So, podcasts had a Matthew McConaughey-like 2014. It probably seems perverse not to include Serial on this list, so let me assure everybody that I did in fact enjoy Serial, and will surely gulp down the second season with unbridled delight.

That said, I don’t feel it was a standout among the many podcasts I followed this year. In fact, it wasn’t even my favourite serialized podcast, created by a This American Life producer, that starts with the letter “S.”

StartUp, Alex Blumberg’s podcast about starting a podcasting company, is just so much fun. This is a high-stakes personal story about a guy who dropped everything to pursue a dream, and wants to tell you about it in real-time. From the cringe-inducing botched pitch to a major potential investor in the first episode, to the moment when Serial rudely intrudes on StartUp‘s narrative in the tenth, this is essential. And, the recent announcement that the show will continue to use the serialized format — focussing on a different startup each season — bodes incredibly well for the future.

Catch up now, so you can follow the story as it unfolds.

Under the Skin

(Okay, it got a wide release in 2014, so it counts.)

You know who I really miss? David Lynch. I know he’s been making music, or whatever, but the fact that there hasn’t been a David Lynch movie since 2006 is just absurd. So, it stands to reason that two of the things that made me happiest this past year were the announcement that Twin Peaks would be returning with Lynch in the director’s chair for every episode, and Jonathan Glazer’s Under the Skin.

The standard comparison to draw when discussing Under the Skin seems to be Kubrick rather than Lynch. But, while it’s certainly true that it’s more linear and far less symbolic than Lynch’s finest moviesUnder the Skin is the first movie since Inland Empire that conjures the otherworldly dread that I so crave in films.

Plus, Mica Levi’s electro-Penderecki-with-drum-machines score is my pick for best of the year. Reznor and Ross are mere pretenders.

Mahler Lieder — Christian Gerhaher & Kent Nagano

Of all of the “classical” albums on this list, this is the only one that features conventional, straight-ahead readings of fairly standard repertoire. (Although, you’ll find a very honourable mention of Joyce DiDonato’s Stella di Napoli, below.) Honestly, not many recordings like this hold my interest, these days. The way I see it, if you’re going to record music that’s already been recorded more times than anyone can keep track of, you damn well better give an 11 out of 10 performance.

And Christian Gerhaher absolutely does, here. Until this year, I was fervently devoted to Thomas Hampson, where Mahler’s concerned. Now, I can’t imagine anybody singing the Wayfarer songs as well as Gerhaher. It feels effortless. That’s a hell of a trick.

Note: The video above isn’t from this specific recording and features the Berlin Philharmonic with Simon Rattle, rather than the Orchestre symphonique de Montréal with Nagano, but it’s enough to illustrate the point, which is that holy crap can this guy sing.

Sex Criminals, volume one — Matt Fraction & Chip Zdarsky


This, if you haven’t heard of it, is a comic about a young couple that literally freezes time when they have sex. And, as the back-cover copy of this first trade collection puts it: “they do what any new young couple having sex and freezing time might do: they rob banks.”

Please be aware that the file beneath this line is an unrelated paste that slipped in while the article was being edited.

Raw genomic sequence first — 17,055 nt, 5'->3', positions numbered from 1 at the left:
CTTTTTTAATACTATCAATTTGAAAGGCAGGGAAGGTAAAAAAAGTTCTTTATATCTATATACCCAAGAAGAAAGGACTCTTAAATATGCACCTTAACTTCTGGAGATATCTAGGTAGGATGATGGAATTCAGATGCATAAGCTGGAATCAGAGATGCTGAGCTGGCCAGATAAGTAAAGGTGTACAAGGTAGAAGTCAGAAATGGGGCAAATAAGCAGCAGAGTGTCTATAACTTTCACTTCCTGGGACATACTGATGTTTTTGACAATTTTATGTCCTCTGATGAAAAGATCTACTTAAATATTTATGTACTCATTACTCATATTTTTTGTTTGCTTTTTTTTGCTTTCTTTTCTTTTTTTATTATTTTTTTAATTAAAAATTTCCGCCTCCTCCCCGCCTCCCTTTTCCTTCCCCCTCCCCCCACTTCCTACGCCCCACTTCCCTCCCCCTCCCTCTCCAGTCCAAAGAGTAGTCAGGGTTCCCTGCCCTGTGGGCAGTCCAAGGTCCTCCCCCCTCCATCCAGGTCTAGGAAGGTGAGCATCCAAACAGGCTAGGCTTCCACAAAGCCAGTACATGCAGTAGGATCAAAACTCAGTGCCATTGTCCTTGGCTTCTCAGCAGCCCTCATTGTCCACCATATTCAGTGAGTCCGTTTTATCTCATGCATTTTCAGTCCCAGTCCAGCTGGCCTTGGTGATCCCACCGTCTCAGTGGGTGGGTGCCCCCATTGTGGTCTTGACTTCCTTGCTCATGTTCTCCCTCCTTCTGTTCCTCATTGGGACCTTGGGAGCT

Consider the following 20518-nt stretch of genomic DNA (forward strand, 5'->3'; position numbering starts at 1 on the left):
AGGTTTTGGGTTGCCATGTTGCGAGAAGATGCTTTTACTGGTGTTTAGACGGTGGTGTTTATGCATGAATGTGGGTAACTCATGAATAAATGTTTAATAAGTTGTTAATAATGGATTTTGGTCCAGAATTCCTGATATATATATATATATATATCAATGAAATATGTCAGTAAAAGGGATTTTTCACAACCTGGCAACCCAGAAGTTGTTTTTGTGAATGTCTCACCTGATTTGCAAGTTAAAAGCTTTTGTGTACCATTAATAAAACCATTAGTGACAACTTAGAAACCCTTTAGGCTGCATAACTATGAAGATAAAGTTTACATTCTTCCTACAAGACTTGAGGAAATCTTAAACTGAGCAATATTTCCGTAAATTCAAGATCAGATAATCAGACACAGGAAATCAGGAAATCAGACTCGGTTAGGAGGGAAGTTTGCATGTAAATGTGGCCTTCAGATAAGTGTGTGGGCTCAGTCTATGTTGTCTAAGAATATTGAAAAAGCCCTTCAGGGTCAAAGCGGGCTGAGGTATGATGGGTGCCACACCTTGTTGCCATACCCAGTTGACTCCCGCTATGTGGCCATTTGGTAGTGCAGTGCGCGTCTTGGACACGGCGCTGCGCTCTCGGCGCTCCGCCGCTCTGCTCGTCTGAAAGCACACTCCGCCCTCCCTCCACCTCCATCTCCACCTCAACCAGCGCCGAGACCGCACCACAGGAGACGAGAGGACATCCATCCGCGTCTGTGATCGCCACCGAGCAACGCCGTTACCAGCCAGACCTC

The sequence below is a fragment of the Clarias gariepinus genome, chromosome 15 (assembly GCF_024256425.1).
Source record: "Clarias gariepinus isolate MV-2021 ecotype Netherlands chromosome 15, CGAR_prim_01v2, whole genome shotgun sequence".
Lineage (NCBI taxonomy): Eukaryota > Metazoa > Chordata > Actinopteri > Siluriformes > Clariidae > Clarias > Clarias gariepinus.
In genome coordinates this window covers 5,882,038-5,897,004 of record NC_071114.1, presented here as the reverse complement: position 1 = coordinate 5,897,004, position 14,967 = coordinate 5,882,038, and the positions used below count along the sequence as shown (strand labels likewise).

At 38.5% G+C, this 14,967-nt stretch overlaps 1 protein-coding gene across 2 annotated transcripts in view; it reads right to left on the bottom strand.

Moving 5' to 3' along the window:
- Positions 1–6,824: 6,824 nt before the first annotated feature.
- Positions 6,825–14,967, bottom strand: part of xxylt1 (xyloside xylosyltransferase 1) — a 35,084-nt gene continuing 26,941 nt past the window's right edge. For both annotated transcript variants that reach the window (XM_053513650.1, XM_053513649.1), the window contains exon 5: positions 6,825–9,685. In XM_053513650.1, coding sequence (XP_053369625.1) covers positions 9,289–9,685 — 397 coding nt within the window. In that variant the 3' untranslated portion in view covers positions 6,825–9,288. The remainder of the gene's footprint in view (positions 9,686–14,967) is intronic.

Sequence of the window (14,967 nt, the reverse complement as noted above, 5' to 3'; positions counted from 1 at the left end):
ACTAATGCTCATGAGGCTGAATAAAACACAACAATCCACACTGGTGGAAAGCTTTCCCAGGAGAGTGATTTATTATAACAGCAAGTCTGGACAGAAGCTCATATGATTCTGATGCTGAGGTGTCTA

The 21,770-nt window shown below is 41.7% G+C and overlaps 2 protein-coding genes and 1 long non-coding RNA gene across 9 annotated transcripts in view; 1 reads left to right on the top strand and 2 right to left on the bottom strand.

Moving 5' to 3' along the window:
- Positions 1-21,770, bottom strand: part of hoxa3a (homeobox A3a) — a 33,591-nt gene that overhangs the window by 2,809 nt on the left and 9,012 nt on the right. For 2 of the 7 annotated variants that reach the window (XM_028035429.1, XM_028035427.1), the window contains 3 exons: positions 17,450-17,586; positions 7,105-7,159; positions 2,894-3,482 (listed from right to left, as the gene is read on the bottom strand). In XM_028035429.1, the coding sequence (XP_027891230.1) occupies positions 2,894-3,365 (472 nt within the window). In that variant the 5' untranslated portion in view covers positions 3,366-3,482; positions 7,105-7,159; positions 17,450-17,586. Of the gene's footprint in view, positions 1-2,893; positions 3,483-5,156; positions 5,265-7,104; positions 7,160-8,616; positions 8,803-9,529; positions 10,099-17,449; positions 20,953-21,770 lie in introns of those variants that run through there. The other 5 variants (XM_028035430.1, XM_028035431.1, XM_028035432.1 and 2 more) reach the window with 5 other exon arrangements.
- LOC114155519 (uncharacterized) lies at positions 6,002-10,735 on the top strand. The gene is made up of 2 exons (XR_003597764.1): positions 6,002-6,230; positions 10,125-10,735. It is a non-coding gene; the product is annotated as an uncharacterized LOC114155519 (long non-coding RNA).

Frankly, that premise ought to be enough to sell this. If it isn’t, how’s this: it’s explicitly about the sex lives of young people without being a lurid, misogynistic mess.

Read this.


I am willing to forgive a lot if a movie shows me something I’ve never seen before. Sure, Interstellar‘s pacing is a bit dodgy and the female characters aren’t especially fleshed out. (Okay, yeah, that bothers me. Still, hear me out.) But, ultimately, this is a movie that adopts the logic of contemporary astrophysics as the basis for its storytelling. It demonstrates how time travel might be possible and the toll it could take. It conceives a visual representation of a tesseract. It’s got the most gloriously naff robot since the creation of the Daleks.

To me, those sorts of stunts make a movie automatically worthwhile. As such, Interstellar narrowly edges out Boyhood from my top five movies of 2014. That film’s got a different kind of ambition, admittedly. But I’ll take “a realistic depiction of the cosmos” over “twelve years of suburban white people” any day. (I still love Boyhood.)

Polonium — Motion Trio

This was the year’s most unexpected pleasure. I was aware of Poland’s Motion accordion trio because of their fantastic 2009 album with Michael Nyman. But, if you’d asked me what kind of Polish music they were most likely to tackle, I probably wouldn’t have said Penderecki.

Nonetheless, here we are with Polonium, an album of 20th-century Polish classical music by some of the most revered and challenging composers in recent memory. Their rendition of Gorecki’s Concerto for Harpsichord and String Orchestra, adapted for piano and three accordions, practically renders the original superfluous. They make similarly convincing essays of Penderecki’s Chaconne In Memorium John Paul II and Lutosławski’s Bucolics.

But the real stunner is an original work co-composed by Motion Trio founder Janusz Wojtarowicz and fellow accordionist Jacek Hołubowski: Sounds of War. You won’t believe those are accordions.

The Walking Dead, the game, season two

2014 marked my rediscovery of video games. I hadn’t played much of anything since the days of Majora’s Mask, but after several friends eloquently enthused at me about the amazing things that were happening in the video game world nowadays, I had to check it out.